Bacalhau is the Portuguese word for cod and—in a culinary context—dried and salted cod. Fresh (unsalted) cod is referred to as bacalhau fresco (fresh cod). Dried and salted cod, sometimes referred to as salt cod or saltfish, is cod which has been preserved by drying after salting.

Bacalhau has been produced for at least 500 years, since the time of the European discoveries of the New World. Before refrigeration, there was a need to preserve the cod; drying and salting are ancient techniques to preserve nutrients and the process makes the cod tastier. More importantly, fish low in oils and fats allow for the drying and preservation process to occur. Cod fish have very low levels of oils, and most is located in the guts.

Bacalhau was long a major export of the North Atlantic region, and has become an ingredient of many cuisines around the Atlantic and in the Mediterranean

Traditionally the fish was sun-dried on rocks or wooden frames, but modern commercial production is mainly dried indoors with electrical heating. It is sold whole or in portions, with or without bones.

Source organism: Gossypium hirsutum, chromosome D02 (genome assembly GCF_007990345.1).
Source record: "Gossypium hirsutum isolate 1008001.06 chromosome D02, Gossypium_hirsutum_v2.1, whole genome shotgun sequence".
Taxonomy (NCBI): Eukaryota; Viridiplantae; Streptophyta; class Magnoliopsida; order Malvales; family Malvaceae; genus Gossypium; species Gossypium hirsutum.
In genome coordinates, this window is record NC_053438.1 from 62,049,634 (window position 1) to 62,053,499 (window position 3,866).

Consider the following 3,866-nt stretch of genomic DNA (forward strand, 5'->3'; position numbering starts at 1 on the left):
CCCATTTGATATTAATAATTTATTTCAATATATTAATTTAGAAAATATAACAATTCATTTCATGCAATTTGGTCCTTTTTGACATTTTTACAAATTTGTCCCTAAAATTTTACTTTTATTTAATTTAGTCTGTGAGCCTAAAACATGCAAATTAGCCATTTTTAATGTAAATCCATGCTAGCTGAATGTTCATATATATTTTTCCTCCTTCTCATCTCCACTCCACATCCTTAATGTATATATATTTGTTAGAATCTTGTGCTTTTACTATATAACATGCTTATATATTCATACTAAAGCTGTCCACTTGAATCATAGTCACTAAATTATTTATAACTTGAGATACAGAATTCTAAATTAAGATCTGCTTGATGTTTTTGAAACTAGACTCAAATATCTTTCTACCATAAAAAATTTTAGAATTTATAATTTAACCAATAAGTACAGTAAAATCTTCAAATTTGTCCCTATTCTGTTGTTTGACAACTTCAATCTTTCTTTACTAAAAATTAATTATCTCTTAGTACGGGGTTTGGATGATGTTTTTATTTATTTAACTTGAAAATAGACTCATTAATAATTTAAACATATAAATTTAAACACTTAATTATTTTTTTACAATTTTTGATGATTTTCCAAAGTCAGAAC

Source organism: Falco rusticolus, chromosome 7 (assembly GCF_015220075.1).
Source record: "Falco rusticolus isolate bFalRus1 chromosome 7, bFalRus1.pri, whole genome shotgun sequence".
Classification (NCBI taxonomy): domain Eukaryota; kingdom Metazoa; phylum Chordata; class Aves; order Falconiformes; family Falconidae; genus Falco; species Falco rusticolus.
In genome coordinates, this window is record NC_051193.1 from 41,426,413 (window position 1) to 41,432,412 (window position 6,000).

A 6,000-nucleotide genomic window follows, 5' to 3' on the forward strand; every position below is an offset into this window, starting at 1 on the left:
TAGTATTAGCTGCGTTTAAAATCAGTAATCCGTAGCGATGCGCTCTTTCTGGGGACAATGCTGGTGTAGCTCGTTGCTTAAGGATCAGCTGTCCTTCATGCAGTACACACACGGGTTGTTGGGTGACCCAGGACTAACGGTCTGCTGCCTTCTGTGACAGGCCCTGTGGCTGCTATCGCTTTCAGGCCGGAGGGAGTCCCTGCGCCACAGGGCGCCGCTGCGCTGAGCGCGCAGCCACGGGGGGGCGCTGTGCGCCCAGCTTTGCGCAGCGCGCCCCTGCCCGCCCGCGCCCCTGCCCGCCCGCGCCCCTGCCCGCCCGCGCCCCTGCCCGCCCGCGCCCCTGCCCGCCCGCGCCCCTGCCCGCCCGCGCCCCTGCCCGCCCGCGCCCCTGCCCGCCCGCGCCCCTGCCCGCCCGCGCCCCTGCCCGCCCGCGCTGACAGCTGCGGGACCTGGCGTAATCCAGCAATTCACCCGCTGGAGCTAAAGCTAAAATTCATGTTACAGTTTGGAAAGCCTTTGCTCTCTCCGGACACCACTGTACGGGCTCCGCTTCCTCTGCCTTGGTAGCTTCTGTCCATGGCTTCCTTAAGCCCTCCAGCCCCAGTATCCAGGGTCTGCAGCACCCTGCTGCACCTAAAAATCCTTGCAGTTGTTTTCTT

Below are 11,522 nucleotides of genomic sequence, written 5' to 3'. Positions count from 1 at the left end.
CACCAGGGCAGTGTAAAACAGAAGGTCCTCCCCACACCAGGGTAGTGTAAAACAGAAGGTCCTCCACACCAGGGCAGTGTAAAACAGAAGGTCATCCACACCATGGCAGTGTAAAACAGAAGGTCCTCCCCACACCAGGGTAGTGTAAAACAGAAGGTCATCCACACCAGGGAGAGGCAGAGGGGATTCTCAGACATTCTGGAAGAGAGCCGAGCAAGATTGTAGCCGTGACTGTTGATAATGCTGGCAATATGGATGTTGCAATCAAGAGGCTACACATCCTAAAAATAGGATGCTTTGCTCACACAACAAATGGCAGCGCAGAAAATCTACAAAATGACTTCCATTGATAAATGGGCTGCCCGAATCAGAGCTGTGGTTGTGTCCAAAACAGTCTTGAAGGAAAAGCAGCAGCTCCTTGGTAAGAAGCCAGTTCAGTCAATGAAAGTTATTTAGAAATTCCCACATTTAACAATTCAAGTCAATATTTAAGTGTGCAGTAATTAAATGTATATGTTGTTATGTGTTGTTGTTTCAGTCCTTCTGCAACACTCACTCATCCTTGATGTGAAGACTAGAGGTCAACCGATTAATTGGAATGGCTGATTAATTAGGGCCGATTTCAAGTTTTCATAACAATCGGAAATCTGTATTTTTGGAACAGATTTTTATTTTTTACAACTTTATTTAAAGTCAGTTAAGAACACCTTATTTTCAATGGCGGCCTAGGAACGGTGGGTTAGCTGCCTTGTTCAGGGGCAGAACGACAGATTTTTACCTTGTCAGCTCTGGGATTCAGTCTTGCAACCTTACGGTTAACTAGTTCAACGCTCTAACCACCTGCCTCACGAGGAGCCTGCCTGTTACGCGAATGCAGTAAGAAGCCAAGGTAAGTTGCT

Before it can be eaten, salt cod must be rehydrated and desalinated by soaking in cold water for one to three days, changing the water two to three times a day.

Historically, and before overfishing occurred, Bacalhau was solely Atlantic cod. But more recently it includes varieties of whitefish such as Pollack, haddock and blue whiting

There are said to be over 1000 recipes with Bacalhau in Portugal alone and it can be considered the iconic ingredient of Portuguese cuisine.

Ironically enough, cod isn’t even caught in Portugal and it’s primarily imported from northern Europe, specifically around Norway and Newfoundland.